The following books about tattling help begin a discussion about the topic with students.
While tattling is typically considered an issue in the lower grades, it tends to morph into gossip, bullying, and malicious snitching as students move up in grade level.
That’s why it’s essential to help students, along with support from parents, develop solid conflict resolution skills now.
These powerful and engaging books about tattling are the beginning of that journey.
Books About Tattling
1. A Bad Case of Tattle Tongue: Helping Kids Learn the Difference Between Tattling and Telling (Julia Cook)
To help students understand the difference between tattling and telling in a humorous way, introduce them to the “adventures” of the main character of this book, “Josh the Tattler”.
2. A Children’s Book About Tattling: Help Me Be Good (Joy Berry)
Along with teaching the difference between “tattling” and “reporting”, this text reflects the theme of “Treat Others the Way You Want to Be Treated”.
3. A Tattle-Tell Tale: A Story About Getting Help (Kathryn Cole)
A great read for younger and older learners, this book deals with bullying and its connection with tattling.
4. Armadillo Tattle (Helen Ketteman)
Humorous plus educational, this tale about tattling addresses a serious topic while also entertaining its readers and listeners.
5. The Berenstain Bears Learn About Strangers (Stan Berenstain)
This read-aloud highlights the issue of when it’s appropriate for a student to tell a grown-up about an incident.
6. Classroom Chaos (Sue Bentley)
A chapter book with various themes, tattling being one, this interesting story addresses the phenomenon of “snitching”.
It also provides insight into when students should seek the help of adults (e.g. when someone is in danger) and showcases conflicts that can be resolved mutually among those involved in the matter.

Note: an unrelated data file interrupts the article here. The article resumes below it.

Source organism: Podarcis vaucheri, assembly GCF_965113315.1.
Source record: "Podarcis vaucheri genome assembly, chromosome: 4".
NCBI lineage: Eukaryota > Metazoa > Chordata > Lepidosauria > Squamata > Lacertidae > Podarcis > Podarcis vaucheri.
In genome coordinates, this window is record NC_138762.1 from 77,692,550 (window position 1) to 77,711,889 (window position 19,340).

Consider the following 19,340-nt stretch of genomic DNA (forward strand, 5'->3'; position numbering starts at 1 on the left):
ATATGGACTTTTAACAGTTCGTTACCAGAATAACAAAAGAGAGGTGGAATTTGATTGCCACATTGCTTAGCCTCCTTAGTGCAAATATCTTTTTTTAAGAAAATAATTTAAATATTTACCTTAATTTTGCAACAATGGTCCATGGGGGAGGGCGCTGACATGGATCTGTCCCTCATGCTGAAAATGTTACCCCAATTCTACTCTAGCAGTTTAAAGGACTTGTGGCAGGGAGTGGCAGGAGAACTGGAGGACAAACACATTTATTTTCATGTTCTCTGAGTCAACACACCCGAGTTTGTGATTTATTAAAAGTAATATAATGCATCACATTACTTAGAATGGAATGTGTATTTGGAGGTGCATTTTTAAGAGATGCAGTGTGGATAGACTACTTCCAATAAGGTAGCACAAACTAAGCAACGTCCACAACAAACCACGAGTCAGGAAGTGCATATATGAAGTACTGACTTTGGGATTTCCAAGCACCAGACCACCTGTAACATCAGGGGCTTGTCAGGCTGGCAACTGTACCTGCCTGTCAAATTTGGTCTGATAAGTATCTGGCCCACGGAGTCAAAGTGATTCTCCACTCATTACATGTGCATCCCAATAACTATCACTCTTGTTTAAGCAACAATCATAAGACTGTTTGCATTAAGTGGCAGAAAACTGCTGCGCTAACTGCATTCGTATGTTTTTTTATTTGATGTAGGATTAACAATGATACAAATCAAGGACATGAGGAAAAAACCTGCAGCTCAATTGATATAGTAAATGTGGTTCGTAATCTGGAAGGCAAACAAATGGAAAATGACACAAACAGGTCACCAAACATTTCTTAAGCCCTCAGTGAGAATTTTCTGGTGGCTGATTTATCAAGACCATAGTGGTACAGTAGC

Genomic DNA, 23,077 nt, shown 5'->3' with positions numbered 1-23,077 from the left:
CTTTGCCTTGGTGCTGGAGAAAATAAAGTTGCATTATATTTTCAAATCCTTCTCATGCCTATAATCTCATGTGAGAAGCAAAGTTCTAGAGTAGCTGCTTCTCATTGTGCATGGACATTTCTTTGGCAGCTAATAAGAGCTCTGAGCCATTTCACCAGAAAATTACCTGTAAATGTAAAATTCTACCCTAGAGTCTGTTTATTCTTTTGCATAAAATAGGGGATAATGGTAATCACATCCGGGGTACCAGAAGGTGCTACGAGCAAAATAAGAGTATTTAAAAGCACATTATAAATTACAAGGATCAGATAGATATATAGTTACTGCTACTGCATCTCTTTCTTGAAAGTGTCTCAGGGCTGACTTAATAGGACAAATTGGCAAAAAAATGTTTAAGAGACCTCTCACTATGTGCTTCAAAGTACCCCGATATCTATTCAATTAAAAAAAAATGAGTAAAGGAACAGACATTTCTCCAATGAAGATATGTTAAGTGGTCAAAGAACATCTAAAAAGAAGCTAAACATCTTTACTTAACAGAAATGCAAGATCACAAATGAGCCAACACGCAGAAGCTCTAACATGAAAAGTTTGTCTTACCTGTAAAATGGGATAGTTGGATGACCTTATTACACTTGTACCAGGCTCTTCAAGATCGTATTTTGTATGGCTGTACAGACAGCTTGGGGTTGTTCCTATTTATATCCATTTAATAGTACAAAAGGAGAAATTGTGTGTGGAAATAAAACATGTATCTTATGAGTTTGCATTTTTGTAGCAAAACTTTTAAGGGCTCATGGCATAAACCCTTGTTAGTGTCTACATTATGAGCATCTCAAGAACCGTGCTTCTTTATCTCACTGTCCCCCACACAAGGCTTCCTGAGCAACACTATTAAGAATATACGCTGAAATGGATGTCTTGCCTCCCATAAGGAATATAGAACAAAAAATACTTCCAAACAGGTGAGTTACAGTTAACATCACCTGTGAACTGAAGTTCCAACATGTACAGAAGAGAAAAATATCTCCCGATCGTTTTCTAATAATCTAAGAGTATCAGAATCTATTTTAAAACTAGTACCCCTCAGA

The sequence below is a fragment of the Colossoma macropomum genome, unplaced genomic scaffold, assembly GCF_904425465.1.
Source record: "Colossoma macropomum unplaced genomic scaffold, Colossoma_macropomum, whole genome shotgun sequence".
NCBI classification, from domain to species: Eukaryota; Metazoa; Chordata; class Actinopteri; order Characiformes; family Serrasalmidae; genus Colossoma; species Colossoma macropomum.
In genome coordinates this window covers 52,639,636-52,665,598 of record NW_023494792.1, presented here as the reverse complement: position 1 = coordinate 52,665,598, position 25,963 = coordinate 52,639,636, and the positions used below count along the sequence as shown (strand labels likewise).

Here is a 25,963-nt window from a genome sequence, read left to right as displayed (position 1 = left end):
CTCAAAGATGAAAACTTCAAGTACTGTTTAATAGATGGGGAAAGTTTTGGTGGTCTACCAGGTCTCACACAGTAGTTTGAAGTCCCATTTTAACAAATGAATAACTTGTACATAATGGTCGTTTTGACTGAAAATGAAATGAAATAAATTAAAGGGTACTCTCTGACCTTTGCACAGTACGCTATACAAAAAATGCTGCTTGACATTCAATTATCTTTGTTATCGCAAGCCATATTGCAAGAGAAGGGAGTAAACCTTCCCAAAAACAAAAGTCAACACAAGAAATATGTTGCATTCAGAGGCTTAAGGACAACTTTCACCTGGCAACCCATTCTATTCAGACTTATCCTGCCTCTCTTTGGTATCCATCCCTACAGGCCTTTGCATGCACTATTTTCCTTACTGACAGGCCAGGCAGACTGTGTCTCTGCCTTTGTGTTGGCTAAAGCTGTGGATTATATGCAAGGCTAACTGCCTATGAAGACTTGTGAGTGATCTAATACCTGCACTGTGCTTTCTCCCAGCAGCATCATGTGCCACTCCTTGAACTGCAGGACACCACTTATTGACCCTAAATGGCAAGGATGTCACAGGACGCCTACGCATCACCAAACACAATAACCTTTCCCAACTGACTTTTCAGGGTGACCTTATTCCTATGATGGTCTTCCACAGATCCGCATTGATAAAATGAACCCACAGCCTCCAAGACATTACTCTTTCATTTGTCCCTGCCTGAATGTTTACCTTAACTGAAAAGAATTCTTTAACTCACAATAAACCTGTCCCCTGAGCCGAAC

7. Diamond Rattle Loves to Tattle (Ashley Bartley)
This entertaining book spotlights the importance of teachers (or adults in general) in helping students deal with tattling.
It also shows the consequences of extreme tattling and excessive nosiness.
8. Don’t Call Me a Tattletale! (Kimberly Koskos)
When he is mistreated by a classmate, the main character finds himself in a dilemma: involve the teacher (report) or stay quiet due to not wanting to be labeled a tattletale.
9. Don’t Squeal Unless It’s a Big Deal: A Tale of Tattletales (Jeanie Franz Ransom)
Underscore to students the importance of mutual problem solving between classmates versus creating a classroom community of distrust through constant “squealing”.
10. The Good Egg (Jory John)
In addition to tattling, this beautifully-illustrated book hits on a number of important issues related to behavior and classroom expectations.
This is definitely one of the books about tattling to keep on a classroom bookshelf.
11. The Great Math Tattle Battle (Anne Bowen)
Creatively written and highly engaging for students, this text focuses on a second-grade boy who uses his math skills to relentlessly tattle.
12. Little Miss Tattletale (Konni Jo Bryant)
13. Miles McHale, Tattletale (Christianne C. Jones)
14. Oh No, Bobo! You’re in Trouble (Phil Gosier)
Engage students with this high-energy read.
15. Seven Little Monsters: I’m Telling (YouTube Video)
Show students this short, animated video about the consequences of too much meaningless tattling.
16. Snitchy Witch (Frank J. Sileo)
A Halloween-themed tale, this book touches upon snitching and details how words can have a harmful impact on others.
17. The Tattletale (Lynn Downey)
18. Tattletale Tilly (Joanna Weaver)
19. Tattlin’ Madeline (Carol Cummings)
Perfect as a read-aloud book, share this entertaining spin on tattling during reader’s workshop or during a unit about social skills.
20. Telling Isn’t Tattling (Kathryn M. Hammerseng)
Present students with examples from this book that will help them differentiate between “telling”/”report” and “tattling”.
This text also teaches when it’s appropriate to resolve conflicts among peers and when to seek the assistance of adults.
Difference Between Tattling vs. Telling/Reporting
Definition of Telling/Reporting
- Seeks safety for peers
- Helps someone in danger
- Lends support to a person who is struggling in some way
- Wants oneself to stay safe
- Requires the assistance of an adult
Meaning of Tattling
- Tries intentionally to make someone look bad
- Desires someone to get into trouble
- Could resolve well without the need for an adult
- Lacks a danger or hurt person
- Involves someone who wants attention or control
A meaningful activity to help students differentiate between tattling versus reporting is to give scenarios.
In pairs, students analyze each scenario and decide into which category to place the action. Practice a few telling vs. reporting scenarios with learners.
Teach conflict resolution and problem-solving using these student-friendly books about tattling.
With the support of parents, these books about tattling help students develop essential, life-long social skills.
If you liked this list, you might be interested in writing prompts about bullying.